It is the family of Mr. Ang Gelu Lama, with his wife Mingma Yangji Sherpa and 19-month-old child Lopsang. Their family died in the two-bedroom basement they called home. Police dived and found the bodies of all three at 3:30 a.m. on September 2.

Three miles away, Ernesto Moreno Aguirre lived with his wife and two children in one such apartment in East Elmhurst. The water had already risen to his calves, about to spill into the electrical outlet. Moreno understood that it was time to get out. He looked around, desperately trying to grab his late father’s shoes and urn – things he’d brought with him since he left Colombia for the US four years ago.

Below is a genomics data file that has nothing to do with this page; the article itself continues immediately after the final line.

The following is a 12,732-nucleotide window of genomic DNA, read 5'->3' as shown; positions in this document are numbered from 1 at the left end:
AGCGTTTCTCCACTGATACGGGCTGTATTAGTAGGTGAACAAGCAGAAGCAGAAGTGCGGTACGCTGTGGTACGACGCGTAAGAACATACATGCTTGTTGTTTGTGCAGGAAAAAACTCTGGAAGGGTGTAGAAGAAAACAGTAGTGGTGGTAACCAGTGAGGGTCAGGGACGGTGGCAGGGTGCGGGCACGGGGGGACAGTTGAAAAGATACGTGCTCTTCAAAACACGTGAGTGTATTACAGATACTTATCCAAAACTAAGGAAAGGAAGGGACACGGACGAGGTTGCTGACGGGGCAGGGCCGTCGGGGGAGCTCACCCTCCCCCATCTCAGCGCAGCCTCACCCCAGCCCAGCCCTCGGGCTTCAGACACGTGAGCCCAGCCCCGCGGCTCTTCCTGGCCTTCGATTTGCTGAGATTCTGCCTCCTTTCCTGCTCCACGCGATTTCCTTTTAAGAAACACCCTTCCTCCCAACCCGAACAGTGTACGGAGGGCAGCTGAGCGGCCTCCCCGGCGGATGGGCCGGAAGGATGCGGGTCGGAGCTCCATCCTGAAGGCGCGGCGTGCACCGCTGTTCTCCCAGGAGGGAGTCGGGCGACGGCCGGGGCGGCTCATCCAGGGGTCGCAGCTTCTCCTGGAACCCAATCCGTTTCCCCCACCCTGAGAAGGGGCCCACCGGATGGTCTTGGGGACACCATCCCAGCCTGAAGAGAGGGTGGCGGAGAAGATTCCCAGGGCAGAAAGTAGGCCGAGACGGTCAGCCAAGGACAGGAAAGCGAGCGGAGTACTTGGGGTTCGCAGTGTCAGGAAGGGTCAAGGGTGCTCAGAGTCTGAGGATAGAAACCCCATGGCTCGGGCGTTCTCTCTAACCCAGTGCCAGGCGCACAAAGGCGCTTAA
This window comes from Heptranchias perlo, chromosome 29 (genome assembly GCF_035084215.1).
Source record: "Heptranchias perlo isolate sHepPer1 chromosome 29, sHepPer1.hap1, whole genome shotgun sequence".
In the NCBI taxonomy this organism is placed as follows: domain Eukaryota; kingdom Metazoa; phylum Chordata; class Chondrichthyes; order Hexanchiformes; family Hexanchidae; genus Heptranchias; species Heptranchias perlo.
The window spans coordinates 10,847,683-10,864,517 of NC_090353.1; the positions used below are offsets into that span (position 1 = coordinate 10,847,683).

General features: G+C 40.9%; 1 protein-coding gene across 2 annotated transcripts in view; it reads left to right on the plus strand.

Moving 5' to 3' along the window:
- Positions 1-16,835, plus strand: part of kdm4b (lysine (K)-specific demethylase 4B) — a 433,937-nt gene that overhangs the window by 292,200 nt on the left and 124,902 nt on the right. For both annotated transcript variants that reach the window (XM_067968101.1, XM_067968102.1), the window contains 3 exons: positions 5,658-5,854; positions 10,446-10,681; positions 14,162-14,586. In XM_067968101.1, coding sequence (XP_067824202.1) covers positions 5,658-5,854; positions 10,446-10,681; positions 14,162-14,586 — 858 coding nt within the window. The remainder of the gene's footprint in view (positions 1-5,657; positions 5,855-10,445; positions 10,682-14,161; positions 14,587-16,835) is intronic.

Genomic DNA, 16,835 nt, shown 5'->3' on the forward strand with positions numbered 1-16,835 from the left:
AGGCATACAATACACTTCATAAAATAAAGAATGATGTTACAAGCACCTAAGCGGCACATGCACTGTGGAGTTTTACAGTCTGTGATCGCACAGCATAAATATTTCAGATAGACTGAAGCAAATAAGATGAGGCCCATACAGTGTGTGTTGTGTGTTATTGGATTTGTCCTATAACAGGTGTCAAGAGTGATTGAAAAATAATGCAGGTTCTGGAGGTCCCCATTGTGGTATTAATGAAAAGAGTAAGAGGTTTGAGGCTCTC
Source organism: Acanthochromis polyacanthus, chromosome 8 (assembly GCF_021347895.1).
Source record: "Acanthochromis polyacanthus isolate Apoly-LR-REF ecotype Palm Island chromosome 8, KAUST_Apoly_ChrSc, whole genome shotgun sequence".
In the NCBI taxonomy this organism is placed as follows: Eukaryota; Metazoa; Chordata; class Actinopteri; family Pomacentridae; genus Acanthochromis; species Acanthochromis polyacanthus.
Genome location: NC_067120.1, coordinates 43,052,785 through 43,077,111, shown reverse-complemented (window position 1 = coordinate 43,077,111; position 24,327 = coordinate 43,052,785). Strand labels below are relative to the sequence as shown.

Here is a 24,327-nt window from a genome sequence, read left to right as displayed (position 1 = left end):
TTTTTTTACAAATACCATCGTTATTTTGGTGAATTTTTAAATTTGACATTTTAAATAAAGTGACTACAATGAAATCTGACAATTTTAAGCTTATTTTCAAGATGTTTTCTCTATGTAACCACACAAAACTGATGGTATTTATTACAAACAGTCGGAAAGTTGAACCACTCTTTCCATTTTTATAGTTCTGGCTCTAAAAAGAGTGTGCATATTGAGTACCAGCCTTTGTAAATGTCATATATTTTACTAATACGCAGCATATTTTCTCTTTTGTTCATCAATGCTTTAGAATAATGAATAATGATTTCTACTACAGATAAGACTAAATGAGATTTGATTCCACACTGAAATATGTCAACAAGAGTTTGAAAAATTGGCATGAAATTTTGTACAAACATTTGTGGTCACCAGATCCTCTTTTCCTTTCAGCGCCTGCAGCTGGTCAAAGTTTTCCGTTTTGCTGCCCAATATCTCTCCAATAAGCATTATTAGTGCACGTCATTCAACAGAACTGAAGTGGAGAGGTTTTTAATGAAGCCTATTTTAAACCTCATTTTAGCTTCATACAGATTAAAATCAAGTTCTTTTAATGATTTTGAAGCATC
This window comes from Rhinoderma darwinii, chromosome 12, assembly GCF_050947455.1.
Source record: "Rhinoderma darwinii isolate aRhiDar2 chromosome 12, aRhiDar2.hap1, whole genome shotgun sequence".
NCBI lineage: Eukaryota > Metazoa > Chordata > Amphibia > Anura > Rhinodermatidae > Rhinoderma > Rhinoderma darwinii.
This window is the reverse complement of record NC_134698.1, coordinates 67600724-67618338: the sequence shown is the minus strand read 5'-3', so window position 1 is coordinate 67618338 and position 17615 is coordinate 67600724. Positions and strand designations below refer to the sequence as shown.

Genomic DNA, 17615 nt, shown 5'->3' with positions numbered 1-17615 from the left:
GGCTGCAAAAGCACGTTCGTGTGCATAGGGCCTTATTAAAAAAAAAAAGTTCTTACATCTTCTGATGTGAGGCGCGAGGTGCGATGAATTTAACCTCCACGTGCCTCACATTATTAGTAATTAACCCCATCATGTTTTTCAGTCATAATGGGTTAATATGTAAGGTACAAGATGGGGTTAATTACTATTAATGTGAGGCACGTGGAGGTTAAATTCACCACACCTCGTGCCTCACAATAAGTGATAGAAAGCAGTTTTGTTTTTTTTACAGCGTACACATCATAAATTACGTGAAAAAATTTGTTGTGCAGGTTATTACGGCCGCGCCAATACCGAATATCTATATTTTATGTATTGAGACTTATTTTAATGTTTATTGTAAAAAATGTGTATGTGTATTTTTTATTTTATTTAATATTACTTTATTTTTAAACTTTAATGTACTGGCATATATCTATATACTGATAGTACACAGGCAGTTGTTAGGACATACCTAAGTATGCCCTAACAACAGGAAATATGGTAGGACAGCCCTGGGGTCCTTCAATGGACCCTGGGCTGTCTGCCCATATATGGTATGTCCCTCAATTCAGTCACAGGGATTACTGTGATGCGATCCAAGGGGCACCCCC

Water flooded Moreno .’s apartment

But time does not permit. Moreno had to find something else, something his family couldn’t afford to lose: a passport. As soon as he found it, he and his 17-year-old son – Daniel – climbed out quickly. His whole family was safe, but lost all his possessions.

When Super Typhoon Ida rained down on New York up to 7cm thick in just 3 hours, 49 people were killed in the Northeast. Streets flooded, traffic was paralyzed. In the city alone, 11 of the 13 deaths were found in basement apartments. In most cases, they have never been legally eligible to be converted into habitation.

Most of the deaths were among immigrants, arriving in New York from Trinidad, Nepal, and China. They mainly work as waitresses, kitchen assistants or employees in convenience stores. It means that renting a decent apartment in this city is too expensive for them, and the only option can be apartments… underground.

The story of indifference and despair